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Winter traffic impacts Lake Tahoe’s clarity
Each winter storm in Tahoe brings with it more snow, more skiers and snowboarders, and more traffic. Annually some 24 million visitors in 10 million cars come to recreate and enjoy our one Lake Tahoe. Not only does this create traffic jams, but it also damages the very Lake that everyone is here to enjoy.
Cars crush winter traction material and deteriorate our roads creating fine sediment pollution that washes directly into our Lake, diminishing its famed clarity. That’s why it is as important as ever to leave your car behind whenever possible (and you can avoid the parking and traffic hassles).
This winter, we encourage you to take action by riding up to the mountains via carpool or ski shuttle. Visit our winter transit web page for up-to-date ways to get to and around Tahoe.
As the oldest and largest environmental advocacy nonprofit in the Tahoe Basin, the League to Save Lake Tahoe is focused on addressing the amount of cars on the road because it directly impacts Lake Tahoe’s clarity.
That’s why the League is working to find innovative transportation solutions that not only benefit our Lake but also improve travel experiences in the Tahoe Basin.
"Our efforts focus on ensuring that Lake Tahoe remains resilient in the face of this threat. It is clear that the time to act is now. 'Keep Tahoe Blue' is more than a sticker, it’s a commitment to maintaining Tahoe’s natural beauty," explained Darcie Goodman Collins, CEO of the League.
That commitment can be seen in our recent work to test on-the-ground pilot programs. For instance, we worked with Lime to bring bike share to South Lake in 2017, making our community the first dockless bike sharing in California. In 2018, bike-and-scooter ride sharing returned to the South Shore and in just five months removed 180,000 vehicle miles traveled from our clogged roads.
Last summer, we also launched a three month microtransit shuttle service in the most crowded tourist area on the South Shore. These convenient mini-buses allowed riders to travel locally using a smartphone app. Public/private partnerships and technology-driven solutions like these highlight the ways we can reduce the impacts of traffic on Lake Tahoe’s clarity and our experience getting to and around the Lake.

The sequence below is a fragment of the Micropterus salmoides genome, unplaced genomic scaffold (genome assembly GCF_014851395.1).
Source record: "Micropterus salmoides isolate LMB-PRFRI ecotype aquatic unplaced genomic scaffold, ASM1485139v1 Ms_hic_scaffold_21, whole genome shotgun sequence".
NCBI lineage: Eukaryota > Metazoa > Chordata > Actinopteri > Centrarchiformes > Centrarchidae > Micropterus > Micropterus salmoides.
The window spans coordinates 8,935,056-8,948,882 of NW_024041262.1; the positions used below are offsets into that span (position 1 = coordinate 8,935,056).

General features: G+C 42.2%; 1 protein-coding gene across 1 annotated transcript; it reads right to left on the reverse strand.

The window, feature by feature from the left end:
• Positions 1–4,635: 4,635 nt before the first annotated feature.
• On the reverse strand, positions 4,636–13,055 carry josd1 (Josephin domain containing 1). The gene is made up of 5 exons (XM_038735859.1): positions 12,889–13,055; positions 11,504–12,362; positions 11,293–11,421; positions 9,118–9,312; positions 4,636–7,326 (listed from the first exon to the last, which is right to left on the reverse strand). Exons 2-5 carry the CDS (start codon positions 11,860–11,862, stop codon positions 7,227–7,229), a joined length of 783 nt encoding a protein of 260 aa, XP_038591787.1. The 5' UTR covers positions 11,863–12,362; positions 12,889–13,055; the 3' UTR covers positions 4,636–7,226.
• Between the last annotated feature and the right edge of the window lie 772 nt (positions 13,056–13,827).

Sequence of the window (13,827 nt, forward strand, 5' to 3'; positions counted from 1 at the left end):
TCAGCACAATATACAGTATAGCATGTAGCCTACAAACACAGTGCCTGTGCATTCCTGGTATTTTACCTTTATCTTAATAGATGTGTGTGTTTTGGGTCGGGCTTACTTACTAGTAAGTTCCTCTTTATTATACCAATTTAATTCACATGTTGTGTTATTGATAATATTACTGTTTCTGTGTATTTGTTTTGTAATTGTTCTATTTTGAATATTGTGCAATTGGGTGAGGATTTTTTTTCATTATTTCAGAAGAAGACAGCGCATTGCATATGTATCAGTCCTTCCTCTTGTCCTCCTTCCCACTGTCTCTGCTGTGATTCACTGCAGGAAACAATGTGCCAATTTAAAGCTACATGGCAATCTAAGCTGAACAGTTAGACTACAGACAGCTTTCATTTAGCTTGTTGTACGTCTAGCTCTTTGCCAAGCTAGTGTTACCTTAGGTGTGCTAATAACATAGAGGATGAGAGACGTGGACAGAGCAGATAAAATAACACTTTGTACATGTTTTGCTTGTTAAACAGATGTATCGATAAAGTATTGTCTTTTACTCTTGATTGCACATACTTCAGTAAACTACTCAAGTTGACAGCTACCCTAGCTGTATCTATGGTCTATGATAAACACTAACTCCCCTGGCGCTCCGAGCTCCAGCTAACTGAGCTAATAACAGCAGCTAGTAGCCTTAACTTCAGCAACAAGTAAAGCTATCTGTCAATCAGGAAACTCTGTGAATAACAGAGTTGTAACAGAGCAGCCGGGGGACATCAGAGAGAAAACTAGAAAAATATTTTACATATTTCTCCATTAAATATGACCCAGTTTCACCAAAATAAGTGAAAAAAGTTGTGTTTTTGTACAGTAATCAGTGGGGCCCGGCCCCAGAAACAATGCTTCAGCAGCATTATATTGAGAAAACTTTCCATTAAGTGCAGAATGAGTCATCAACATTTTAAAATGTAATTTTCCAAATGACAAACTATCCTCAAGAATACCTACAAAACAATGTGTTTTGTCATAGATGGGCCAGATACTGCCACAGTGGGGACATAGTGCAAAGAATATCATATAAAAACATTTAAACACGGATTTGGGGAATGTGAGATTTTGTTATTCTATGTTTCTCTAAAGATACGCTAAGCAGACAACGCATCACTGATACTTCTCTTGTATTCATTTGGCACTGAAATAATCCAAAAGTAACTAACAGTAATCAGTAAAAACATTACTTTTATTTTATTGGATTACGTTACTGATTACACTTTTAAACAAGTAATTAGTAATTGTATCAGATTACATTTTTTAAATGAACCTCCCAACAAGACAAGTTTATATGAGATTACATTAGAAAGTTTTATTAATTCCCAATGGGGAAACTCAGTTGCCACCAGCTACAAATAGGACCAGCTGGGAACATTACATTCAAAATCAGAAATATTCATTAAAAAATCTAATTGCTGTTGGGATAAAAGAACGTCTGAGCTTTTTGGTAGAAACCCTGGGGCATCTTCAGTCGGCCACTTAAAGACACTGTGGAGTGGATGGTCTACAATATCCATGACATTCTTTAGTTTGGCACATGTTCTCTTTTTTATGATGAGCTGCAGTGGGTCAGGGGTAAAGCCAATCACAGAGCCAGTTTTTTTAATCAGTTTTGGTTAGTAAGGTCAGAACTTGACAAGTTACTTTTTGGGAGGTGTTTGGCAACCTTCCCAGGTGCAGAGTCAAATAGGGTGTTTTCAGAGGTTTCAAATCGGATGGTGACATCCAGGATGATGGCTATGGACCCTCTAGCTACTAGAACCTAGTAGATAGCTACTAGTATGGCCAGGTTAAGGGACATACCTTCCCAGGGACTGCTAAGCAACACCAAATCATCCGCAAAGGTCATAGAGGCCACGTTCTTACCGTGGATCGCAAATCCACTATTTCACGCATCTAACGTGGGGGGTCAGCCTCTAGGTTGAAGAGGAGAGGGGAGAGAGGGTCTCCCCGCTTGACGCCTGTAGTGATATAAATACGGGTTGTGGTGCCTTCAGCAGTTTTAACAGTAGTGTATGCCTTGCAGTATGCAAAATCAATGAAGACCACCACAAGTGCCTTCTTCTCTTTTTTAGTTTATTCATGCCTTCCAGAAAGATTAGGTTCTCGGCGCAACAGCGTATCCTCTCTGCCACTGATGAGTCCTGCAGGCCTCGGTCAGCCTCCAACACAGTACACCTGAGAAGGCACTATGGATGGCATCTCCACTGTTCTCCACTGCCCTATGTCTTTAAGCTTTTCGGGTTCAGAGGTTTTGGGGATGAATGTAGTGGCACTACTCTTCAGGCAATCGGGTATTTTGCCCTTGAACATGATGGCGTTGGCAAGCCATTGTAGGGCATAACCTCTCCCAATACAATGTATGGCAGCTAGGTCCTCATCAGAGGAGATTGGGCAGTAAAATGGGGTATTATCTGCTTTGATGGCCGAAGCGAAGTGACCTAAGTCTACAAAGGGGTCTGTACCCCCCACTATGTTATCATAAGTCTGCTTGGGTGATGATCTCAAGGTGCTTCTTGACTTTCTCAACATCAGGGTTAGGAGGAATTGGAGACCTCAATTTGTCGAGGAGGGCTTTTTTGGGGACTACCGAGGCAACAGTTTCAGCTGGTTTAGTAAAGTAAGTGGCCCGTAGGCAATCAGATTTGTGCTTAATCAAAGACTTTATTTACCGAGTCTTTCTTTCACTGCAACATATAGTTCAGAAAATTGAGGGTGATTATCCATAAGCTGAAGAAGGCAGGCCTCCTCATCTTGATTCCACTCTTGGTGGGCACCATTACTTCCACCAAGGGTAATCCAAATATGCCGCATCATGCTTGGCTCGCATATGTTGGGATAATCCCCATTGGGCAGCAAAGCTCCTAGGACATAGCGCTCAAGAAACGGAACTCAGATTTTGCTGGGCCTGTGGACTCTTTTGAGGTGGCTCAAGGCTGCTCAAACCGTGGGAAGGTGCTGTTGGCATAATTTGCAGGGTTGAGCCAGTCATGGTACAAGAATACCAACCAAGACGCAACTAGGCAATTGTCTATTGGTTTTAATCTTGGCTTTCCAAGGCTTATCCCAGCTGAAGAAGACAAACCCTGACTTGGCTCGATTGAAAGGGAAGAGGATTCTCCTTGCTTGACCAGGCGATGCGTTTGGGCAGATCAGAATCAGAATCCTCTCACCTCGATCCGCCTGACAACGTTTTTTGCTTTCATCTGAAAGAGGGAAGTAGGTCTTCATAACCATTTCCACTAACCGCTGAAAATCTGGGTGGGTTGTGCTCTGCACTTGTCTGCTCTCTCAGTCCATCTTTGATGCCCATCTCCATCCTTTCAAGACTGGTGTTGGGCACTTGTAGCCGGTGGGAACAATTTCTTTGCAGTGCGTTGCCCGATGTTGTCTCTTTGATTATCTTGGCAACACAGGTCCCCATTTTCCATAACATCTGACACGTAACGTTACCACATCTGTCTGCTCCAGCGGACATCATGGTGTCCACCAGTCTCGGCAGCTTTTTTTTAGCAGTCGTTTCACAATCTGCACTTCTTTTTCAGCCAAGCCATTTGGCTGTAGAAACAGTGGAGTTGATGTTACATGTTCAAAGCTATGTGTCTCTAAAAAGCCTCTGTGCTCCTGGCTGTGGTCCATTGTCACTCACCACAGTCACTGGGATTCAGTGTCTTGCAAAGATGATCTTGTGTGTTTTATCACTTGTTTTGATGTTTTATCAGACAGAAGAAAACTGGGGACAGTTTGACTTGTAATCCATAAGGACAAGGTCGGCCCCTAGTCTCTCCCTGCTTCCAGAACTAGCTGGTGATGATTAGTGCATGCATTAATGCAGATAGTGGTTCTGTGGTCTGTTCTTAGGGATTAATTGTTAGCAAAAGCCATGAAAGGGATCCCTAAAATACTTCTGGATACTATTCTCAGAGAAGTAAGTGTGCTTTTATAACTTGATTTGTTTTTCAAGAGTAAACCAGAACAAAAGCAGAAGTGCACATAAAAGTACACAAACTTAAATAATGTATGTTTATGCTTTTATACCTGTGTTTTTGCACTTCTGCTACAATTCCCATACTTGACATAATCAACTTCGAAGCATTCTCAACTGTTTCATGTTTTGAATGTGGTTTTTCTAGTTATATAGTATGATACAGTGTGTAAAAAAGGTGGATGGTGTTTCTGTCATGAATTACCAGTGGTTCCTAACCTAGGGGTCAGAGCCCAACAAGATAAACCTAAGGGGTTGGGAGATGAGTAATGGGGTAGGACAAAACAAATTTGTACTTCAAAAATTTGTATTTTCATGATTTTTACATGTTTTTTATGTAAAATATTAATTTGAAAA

L to R: Core Volunteer Tara Dobyns and Chief Strategy Officer of the League Jesse Patterson at Tahoe Forest Stewardship Day.
Volunteer Highlight: Tara Dobyns
"I have been lucky enough to travel to over 60 countries, and Lake Tahoe is a gem of our planet. This is paradise. This is why I volunteer with Keep Tahoe Blue," said Tara Dobyns, a long-time volunteer and member.

Dobyns says she has been to 49 states, 47 state capitals, lived outside the city limits of South Lake Tahoe for 32 years and inside the city for 41. She likes numbers and results and is proud to call Tahoe her home.

She is originally from New York City and remembers first catching a glimpse of Lake Tahoe from an airplane window. She thought then, 'That's it. I’m home.' It took her a few moves (from New York to Newport Beach, from Newport Beach to San Francisco, and from San Francisco to Tahoe) to get here, but once she arrived, she stayed. She and her late husband have been members of the League since the 70s.

She lives a mere 153 steps from the Lake and considers it part of her backyard and her responsibility to protect. She has been a Core Volunteer with the League since 2015 and is about to hit 100 volunteer hours due to her efforts picking up litter on beaches, restoring habitat, monitoring pipes that flow into the Lake and reporting invasive plants.

Dobyns is trained as an Eyes on the Lake volunteer. Eyes on the Lake is the League's volunteer citizen science program to help prevent the spread of aquatic invasive plants in Lake Tahoe and surrounding waters. Volunteers like Dobyns identify and report on aquatic invasive plants they find in and around Tahoe, helping stop the spread of weeds in the Lake.

One of her favorite things to do is to kayak on Lake Tahoe while looking for invasive weeds like the Eurasian watermilfoil. "It is a win-win-win situation," she explained. Adding, "I am getting to help on the Lake, I'm helping out the League, and I maintain my good mental and physical health."

Get started volunteering with the League and learn more about our Core Volunteer program online.
Lake Tahoe news
A 2½-hour drive from South Lake Tahoe to Placerville? Traffic backing up on US 50
January 21, Tahoe Daily Tribune
With the three-day weekend drawing toward a close, traffic is backing up on U.S. 50 through Meyers toward the Y in South Lake Tahoe.
Heavy snow closes I-80 in the Sierra, wreaks havoc on Tahoe travel
January 6, San Francisco Chronicle
When Katja Nelson traveled to Lake Tahoe this weekend, she expected a white wedding, not whiteout conditions.
January 29, Tahoe Chamber
Marilee takes her love for Lake Tahoe to work everyday as the Community Engagement Manager at the League to Save Lake Tahoe. She and her team are responsible for coordinating hundreds of volunteers who picked up 1,473 pounds of trash from Lake Tahoe's shoreline during last year’s Keep Tahoe Red, White and Blue Beach Cleanup event.
Pipe Keepers Training
Wednesday, February 13 | 2- 4 pm
North Tahoe Event Center, Kings Beach, CA

2nd Annual YPE Keeps Tahoe Blue - a happy hour fundraiser
Thursday, February 21 | 6 - 9 pm
Press Club, San Francisco, CA

Wine glass gift set
The month of love is upon us! Why not celebrate with a nice glass of wine? We offer single wine glasses or receive a free wine key with the purchase of a set of four wine glasses. Purchase in our store or online . Share your love for Keep Tahoe Blue with each purchase!
League to Save Lake Tahoe | 530.541.5388 |
Clarity photo by Dylan Silver,